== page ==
by educated people and used in news broadcasts
    and other similar situations.
  • Standard English (dialect)/ RP (received
    pronunciation)

53
  • Take the pronunciation of non-prevocalic /r/ in
    British dialect as an example
  • rat rich
  • carry sorry
  • cart car
  • these words formerly had an /r/ sound, as the
    spelling shows,, but in these accents /r/has been
    lost except where it occurs before a vowel. Thus,
    the /r/ sounds at the end of words (car) or
    before a consonant (cart) can be referred to as
    non-prevocalic /r/

54
  • Table Attitudes towards the use of
    non-prevocalic /r/ upper middle class in New
    York City
  • Age /r/ used
  • 819 48
  • 2039 34
  • 40 9

55
  • 2 language varieties
  • 2.1 varieties of language influenced by social
    factors
  • 2.1.1 Language and Social Class (sociolect)
  • speaker A speaker B
  • I done it yesterday. I did it yesterday.
  • He aint got it He hasnt got it
  • It was her what said it It was her that said it

56
  • What happens if we wish to negate the following
    sentence
  • I can eat anything.
  • There are two possibilities in the standard
    variety of English
  • I cant eat anything.
  • I can eat nothing.
  • There are other varieties of English, where there
    is a third possibility where we can negate both
    elements
  • I cant eat nothing.

57
  • A survey was taken in Detroit, and it was found
    that there was a clear relationship between
    employment of double negation and social class
  • UMC 2
  • LMC 11
  • UWC 38
  • LWC 70

58
  • 2.1.2 Language and Ethnic Group
  • Ethnic-group differences may be correlated with
    phonological or grammatical features, as well as
    or instead of with lexical differences.
  • An example of BVE (Black Vernacular English)
  • A fifteen-year old black boy You know, like some
    people say if youre good your spirit goin t
    heaven n if you bad, your spirit goin to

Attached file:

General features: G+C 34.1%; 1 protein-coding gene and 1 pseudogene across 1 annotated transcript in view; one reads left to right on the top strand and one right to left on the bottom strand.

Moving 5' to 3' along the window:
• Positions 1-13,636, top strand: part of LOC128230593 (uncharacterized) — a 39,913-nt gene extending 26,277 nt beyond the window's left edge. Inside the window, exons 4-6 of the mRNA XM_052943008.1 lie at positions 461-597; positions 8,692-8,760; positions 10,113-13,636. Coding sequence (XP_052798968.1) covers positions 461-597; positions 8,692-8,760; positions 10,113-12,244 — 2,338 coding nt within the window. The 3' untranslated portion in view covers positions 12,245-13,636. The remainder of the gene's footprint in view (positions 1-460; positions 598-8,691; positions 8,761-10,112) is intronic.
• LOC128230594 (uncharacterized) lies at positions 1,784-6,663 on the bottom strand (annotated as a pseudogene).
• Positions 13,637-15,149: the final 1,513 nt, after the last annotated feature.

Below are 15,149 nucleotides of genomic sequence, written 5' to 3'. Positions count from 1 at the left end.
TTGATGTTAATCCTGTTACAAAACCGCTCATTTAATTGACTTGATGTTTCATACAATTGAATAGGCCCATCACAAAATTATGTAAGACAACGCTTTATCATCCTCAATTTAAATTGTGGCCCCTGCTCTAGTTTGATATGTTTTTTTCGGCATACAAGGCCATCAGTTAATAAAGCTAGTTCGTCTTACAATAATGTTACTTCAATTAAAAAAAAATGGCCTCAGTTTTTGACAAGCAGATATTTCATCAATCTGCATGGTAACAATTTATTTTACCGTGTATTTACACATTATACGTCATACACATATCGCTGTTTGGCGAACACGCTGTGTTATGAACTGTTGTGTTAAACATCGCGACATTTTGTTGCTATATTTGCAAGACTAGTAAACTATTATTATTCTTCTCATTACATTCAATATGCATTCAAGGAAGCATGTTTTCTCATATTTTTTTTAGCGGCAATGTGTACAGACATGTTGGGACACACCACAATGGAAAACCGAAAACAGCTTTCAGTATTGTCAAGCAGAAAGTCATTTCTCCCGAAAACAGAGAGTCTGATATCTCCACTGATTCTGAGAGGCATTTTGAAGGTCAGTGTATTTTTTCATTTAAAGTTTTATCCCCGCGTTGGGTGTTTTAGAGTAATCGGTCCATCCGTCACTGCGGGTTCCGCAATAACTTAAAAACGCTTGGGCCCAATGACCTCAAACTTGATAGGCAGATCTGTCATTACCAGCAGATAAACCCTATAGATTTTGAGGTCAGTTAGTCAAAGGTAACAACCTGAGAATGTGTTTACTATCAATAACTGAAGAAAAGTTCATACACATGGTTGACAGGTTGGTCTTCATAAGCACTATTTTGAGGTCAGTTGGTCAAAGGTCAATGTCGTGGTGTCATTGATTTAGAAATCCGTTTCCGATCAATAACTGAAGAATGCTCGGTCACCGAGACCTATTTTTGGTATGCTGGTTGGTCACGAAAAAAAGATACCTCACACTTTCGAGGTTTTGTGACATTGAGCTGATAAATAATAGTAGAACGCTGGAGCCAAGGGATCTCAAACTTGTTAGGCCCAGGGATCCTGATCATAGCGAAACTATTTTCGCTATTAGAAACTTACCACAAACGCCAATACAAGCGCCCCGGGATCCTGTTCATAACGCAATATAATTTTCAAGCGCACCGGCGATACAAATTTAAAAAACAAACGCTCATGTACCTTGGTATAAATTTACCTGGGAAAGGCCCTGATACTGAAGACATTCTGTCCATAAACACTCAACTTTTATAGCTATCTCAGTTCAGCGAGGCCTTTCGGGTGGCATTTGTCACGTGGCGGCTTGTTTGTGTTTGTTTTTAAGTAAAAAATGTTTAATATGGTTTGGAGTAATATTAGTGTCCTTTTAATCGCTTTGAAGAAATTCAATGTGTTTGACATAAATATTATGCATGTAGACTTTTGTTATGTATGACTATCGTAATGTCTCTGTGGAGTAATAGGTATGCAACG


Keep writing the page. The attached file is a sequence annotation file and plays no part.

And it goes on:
hell. Well, bullshit! Your spirit goin to hell
    anyway. Ill tell you why. Cause, you see,
    doesn nobody really know that its a God. An
    when they be sayin if you good, you goin t
    heaven, thas bullshit, cause you aint goin to
    no heaven, cause it aint no heaven for you to
    go to.

59
  • Contrast between BVE and standard English
  • 1) All the white children studied used some s in
    the appropriate verb forms, and the average score
    for the group as a whole was 85 percent s usage.
    On the other hand, only 76 percent of the black
    children used any s, and the overall average
    score for s usage was only 13 percent.

60
  • 2) the absence or invariance of the verb to be
  • BVE Standard English
  • He busy right now. Hes busy right now.
  • Sometimes he be busy. Sometimes hes busy.
  • 3) question inversion in BVE
  • A. I asked Mary where did she go.
  • B. I asked Mary where she went.
  • A. It aint heaven for you to go to.
  • B. There is no heaven for you to go to
  • A. Cant nobody do nothing about it.
  • B. Nobody can do anything about it.

61
  • 2.1.3 Language and gender
  • It is known from linguistic research that in many
    societies the speech of men and women differs.
  • In South Africa, research has been carried out,
    comparing the speech of male and female
    high-school pupils of the same age in the same
    town
  • boy /b